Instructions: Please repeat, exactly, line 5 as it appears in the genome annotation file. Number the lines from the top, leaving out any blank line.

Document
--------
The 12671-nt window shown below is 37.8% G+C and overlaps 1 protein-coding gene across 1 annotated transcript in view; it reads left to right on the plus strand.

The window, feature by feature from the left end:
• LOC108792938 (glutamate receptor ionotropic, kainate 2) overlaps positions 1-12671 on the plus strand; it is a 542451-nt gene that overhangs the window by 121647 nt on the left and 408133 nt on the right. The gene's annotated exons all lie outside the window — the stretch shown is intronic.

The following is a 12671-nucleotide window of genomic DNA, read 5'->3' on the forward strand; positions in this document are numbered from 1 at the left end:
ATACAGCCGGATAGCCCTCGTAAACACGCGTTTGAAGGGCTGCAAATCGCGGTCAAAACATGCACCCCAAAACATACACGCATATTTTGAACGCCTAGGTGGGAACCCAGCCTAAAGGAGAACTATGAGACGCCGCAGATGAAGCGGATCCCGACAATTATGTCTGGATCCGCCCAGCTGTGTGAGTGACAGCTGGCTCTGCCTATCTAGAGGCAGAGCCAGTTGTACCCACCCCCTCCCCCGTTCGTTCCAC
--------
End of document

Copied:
ATACAGCCGGATAGCCCTCGTAAACACGCGTTTGAAGGGCTGCAAATCGCGGTCAAAACATGCACCCCAAAACATACACGCATATTTTGAACGCCTAGGTGGGAACCCAGCCTAAAGGAGAACTATGAGACGCCGCAGATGAAGCGGATCCCGACAATTATGTCTGGATCCGCCCAGCTGTGTGAGTGACAGCTGGCTCTGCCTATCTAGAGGCAGAGCCAGTTGTACCCACCCCCTCCCCCGTTCGTTCCAC